So, how can we get more shows like this on the air? Well, we can start by letting CNN know we want them! It's super easy to write to CNN and tell its representatives what you thought about this show. Also tell them that you would love for more people to follow in Jane's footsteps and stand up for animals.
Written by Lianne Turner
Yes, there were wonderful milestones achieved for animals in California and Massachusetts in this election, but is our new President-elect, Barack Obama, fighting for change in the animal world as well? Here's PETA's official statement:
President-elect Barack Obama has said, "I think how we treat our animals reflects how we treat each other. And it's very important that we have a president who is mindful of the cruelty that is perpetrated on animals." Because PETA is devoted to fighting animal abuse and recognizes the link between cruelty to animals and violence directed against humans, the organization is very encouraged by this statement.
PETA is also pleased that Obama and his wife, Michelle, have announced that they will adopt a rescued dog for their daughters instead of patronizing a pet store or breeder. PETA opposes large-scale breeding facilities, known as "puppy mills," as well as private breeders who bring puppies and kittens into the world while nearly 4 millions cats and dogs must be euthanized at the nation's extremely crowded animal shelters every year. PETA supports animal shelters and encourages all prospective companion animal guardians to visit their local shelter.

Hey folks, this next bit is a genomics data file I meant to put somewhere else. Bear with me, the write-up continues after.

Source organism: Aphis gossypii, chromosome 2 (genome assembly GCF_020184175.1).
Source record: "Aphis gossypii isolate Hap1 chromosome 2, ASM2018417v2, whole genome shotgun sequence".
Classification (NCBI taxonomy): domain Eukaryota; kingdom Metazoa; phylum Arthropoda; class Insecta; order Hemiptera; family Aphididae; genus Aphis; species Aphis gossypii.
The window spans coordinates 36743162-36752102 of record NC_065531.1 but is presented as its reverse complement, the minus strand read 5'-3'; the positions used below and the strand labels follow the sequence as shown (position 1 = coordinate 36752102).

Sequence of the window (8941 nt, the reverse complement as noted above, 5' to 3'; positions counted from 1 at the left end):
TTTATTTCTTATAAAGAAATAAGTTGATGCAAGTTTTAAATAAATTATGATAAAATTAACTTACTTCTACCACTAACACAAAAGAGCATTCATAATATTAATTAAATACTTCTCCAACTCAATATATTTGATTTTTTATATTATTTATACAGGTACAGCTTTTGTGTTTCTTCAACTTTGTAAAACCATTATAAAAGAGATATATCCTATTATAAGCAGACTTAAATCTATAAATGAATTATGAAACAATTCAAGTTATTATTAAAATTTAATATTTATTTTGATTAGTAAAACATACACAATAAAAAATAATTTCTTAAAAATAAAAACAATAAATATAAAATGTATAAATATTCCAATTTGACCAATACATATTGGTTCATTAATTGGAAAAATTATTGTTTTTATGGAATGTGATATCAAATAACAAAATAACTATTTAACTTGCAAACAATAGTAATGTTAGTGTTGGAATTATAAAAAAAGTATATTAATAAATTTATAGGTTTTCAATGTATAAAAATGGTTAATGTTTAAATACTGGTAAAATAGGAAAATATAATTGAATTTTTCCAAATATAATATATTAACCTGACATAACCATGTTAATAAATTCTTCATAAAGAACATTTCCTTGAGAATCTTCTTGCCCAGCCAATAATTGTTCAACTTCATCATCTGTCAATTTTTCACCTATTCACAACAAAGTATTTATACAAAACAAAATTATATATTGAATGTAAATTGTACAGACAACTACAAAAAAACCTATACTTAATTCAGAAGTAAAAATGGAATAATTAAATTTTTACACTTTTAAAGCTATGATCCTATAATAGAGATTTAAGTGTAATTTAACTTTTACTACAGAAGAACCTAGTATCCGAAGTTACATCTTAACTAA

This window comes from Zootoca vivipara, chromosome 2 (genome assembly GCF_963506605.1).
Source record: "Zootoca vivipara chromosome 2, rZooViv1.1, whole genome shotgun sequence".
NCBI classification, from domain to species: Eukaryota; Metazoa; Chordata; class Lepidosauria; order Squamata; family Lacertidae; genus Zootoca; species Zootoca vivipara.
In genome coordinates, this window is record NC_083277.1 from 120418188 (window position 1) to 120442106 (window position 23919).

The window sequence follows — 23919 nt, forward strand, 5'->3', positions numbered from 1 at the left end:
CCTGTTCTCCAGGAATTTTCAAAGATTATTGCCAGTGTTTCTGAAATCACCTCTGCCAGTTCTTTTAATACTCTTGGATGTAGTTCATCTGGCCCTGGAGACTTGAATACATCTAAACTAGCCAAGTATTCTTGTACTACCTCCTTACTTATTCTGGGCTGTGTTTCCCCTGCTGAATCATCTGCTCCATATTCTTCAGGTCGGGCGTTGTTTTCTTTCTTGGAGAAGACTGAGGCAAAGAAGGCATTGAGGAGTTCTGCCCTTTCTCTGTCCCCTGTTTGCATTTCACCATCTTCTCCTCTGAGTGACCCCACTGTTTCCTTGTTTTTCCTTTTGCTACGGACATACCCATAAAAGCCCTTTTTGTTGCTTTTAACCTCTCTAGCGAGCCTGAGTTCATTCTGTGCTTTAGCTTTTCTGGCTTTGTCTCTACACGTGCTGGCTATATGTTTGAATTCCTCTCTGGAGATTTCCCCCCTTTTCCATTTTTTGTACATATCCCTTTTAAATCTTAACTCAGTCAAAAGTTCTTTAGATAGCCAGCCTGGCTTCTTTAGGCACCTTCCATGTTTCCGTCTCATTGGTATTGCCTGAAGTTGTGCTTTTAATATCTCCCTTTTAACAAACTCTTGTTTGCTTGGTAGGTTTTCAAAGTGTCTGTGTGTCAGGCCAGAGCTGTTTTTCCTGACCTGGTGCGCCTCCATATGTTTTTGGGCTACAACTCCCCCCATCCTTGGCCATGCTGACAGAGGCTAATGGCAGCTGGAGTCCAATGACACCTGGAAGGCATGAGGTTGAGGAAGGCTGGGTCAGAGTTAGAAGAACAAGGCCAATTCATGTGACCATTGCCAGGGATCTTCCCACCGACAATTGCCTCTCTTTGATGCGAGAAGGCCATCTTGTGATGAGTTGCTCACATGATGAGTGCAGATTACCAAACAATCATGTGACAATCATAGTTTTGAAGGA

PETA was also encouraged to see that unlike other Democratic and Republican presidential candidates in the past, Obama did not pander to the National Rifle Association and other pro-hunting organizations by heading into the woods and shooting defenseless animals.